Chivers discusses the categories of History, Geography, Science, Symbols, Religion and Mythology, Language, and Miscellany.

Swiss Guard at the Vatican. Photo by Ferrell Jenkins.

Swiss Guard at the Vatican. Photo by Ferrell Jenkins.

Here is one of the mistakes that would not matter much except for the fantastic claim that everything in the books are true.

Langdon says the Swiss Guard’s outfits were “designed by Michelangelo himself.” This is an urban myth: Michelangelo had nothing to do with them. The current uniforms were designed by Commandant Jules Repond between 1910 and 1921.

The Vatican’s official web site says,

The colours which make the uniform so attractive are the traditional Medici blue, red and yellow, set off nicely by the white of the collar and gloves. The blue and yellow bands give a sense of lightness as they move over the red doublet and breeches. The Guard’s every-day uniform is completely blue. With the passing centuries there have been a few minor changes, but on the whole the original dress has been maintained. It is commonly thought that the uniform was designed by Michelangelo, but it would seem rather that he had nothing to do with it. However, Raffaello certainly did influence its development, as he indeed influenced fashion in general in Italy in the Renaissance, through his painting.

I wondered how I would ever use this good photo of a Swiss Guard at the Vatican.

HT: Biblical Paths

Nabataean site in the Negev vandalized

Ynet News reports that Avdat, a Nabataean site in the Negev, has been severely damaged by vandals. In August, 2008, I had Avdat on my list of places to visit. We made it to the site, but it was within 30 minutes of closing time and the guard would not allow us to go to the top. I regret that we missed seeing everything — even more now.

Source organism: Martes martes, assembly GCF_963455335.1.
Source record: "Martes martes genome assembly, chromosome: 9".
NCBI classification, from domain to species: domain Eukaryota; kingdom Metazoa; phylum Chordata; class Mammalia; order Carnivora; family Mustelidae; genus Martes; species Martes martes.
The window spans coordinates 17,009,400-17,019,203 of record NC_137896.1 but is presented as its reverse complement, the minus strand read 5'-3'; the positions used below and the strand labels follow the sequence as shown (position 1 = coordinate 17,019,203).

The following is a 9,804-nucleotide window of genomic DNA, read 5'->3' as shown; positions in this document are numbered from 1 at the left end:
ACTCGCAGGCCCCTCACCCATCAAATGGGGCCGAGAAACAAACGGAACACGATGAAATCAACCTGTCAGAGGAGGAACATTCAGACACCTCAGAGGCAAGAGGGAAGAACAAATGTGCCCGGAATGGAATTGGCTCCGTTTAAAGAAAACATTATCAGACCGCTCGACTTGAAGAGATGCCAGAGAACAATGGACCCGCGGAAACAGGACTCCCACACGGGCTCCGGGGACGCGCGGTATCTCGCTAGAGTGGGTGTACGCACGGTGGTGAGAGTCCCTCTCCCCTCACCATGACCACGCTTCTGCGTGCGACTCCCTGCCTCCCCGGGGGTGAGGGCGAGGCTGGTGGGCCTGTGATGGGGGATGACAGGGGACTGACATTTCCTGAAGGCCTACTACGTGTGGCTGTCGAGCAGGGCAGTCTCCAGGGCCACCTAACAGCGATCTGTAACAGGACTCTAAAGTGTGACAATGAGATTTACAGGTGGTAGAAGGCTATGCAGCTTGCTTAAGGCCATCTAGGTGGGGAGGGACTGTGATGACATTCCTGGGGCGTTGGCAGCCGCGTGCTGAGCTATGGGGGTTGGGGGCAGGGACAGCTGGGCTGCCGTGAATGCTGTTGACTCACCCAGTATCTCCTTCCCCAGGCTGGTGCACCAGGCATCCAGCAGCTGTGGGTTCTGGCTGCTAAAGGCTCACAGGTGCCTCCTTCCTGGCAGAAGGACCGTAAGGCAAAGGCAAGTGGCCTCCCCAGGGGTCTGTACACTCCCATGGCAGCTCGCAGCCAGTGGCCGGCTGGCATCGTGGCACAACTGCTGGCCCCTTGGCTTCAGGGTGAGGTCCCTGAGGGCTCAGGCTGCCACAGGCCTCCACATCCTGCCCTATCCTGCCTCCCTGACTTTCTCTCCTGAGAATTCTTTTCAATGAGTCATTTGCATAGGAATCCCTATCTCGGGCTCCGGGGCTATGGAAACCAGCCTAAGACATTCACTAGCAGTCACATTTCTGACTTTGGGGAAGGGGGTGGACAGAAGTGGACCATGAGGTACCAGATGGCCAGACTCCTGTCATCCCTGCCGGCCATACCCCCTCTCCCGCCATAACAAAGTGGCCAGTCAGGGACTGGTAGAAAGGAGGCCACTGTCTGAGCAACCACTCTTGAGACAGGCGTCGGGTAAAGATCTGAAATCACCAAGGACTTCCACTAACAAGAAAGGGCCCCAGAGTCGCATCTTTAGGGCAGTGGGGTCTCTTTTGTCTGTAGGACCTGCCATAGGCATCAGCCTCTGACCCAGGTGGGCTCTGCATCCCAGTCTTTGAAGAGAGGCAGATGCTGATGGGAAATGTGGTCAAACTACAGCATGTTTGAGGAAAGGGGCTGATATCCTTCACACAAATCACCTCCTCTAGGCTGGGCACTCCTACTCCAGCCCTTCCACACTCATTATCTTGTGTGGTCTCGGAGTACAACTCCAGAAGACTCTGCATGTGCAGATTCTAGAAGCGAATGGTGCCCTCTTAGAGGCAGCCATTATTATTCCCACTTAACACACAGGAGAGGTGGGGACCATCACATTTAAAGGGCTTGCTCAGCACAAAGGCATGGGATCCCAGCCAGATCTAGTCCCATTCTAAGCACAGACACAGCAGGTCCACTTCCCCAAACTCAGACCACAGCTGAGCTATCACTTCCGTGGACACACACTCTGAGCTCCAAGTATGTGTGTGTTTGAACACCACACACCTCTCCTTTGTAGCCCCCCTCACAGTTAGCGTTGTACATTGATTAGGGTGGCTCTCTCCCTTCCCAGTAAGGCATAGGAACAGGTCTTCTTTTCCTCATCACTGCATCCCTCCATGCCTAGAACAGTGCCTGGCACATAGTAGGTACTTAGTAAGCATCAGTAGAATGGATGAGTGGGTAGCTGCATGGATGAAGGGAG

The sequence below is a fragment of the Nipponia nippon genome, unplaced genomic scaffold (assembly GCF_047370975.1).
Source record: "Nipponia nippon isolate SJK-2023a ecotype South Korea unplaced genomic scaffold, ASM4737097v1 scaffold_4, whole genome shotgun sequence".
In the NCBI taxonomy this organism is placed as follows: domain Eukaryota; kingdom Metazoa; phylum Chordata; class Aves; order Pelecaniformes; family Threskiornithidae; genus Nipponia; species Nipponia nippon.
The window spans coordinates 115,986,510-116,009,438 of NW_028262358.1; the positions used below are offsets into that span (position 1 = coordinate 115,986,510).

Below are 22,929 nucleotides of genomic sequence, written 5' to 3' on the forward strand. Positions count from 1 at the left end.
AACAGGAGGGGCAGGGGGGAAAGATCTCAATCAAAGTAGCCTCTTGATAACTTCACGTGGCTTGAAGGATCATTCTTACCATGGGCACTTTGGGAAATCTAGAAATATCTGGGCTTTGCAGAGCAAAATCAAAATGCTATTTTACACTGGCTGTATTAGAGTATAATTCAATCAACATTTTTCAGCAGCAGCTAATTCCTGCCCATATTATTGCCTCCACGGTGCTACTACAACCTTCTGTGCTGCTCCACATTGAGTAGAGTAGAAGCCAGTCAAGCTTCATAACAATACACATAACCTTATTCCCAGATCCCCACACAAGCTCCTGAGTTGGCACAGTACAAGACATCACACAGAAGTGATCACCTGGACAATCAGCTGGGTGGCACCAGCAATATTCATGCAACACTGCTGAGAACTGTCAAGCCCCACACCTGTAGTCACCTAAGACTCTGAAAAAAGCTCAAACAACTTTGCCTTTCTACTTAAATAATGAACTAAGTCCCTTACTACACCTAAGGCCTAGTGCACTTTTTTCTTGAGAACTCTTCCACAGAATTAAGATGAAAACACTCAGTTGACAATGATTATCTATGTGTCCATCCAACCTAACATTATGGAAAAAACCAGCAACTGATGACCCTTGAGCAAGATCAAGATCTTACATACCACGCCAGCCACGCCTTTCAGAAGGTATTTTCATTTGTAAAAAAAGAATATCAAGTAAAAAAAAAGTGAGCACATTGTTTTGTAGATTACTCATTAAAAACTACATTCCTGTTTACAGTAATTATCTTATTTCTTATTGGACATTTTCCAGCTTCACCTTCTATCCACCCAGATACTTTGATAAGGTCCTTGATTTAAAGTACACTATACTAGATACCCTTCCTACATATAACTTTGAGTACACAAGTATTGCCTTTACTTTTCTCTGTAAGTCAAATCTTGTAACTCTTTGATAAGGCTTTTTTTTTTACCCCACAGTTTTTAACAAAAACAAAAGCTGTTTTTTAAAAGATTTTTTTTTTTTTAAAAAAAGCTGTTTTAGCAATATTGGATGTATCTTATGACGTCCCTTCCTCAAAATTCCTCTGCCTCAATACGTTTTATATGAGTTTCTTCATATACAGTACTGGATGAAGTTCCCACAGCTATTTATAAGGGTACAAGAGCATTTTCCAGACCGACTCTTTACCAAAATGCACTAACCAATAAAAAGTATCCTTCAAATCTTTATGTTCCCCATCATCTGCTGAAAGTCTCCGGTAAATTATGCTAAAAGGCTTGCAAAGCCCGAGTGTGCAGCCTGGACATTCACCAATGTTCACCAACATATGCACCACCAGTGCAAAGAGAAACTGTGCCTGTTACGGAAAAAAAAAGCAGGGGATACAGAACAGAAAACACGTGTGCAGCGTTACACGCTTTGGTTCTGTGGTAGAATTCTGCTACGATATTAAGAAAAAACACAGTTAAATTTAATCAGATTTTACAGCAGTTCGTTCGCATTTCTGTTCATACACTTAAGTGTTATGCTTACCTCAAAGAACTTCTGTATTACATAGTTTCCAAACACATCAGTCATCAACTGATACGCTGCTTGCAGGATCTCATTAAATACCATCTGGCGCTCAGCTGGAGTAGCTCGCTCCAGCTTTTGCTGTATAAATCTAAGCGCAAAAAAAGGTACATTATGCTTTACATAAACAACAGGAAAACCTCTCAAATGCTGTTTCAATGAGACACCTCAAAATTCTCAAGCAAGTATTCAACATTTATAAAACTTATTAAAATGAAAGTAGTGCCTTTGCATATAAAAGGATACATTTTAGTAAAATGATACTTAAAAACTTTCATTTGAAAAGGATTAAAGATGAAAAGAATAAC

The Nabataean site of Avdat in the Negev. Photo by Ferrell Jenkins.

The Nabataean site of Avdat in the Negev. Photo by Ferrell Jenkins.

Raviv Shapira, director of the southern district of the Israel Nature and Parks Authority told Ynet that the sight of the destruction was awful: “We came in the morning and found the place in shambles,” described Shapira, “They broke the staircase, destroyed the walls, and painted on them. The worst is that the two most ancient churches in Israel were destroyed, and 13-foot columns were shattered with hammers along with artifacts and the authentic marble alter, which is the most important (artefact) in the city.”

The Nabataeans founded Avdat around the 3rd century BC, along the “Perfume Road” which stretched between the Jordanian city of Petra and Gaza. The place was named after the Nabataean king, Avdat, who was also buried at the site. According to Shapira, Avdat was the most important historic city on the “Perfume Road” after Petra between the 1st century BC and the 7th century AD, and was inhabited by Nabataeans, Romans and Byzantines.

We typically refer to the “Perfume Road” as the “Spice Road.” Read the full story here (including a video).

HT: Joseph I. Lauer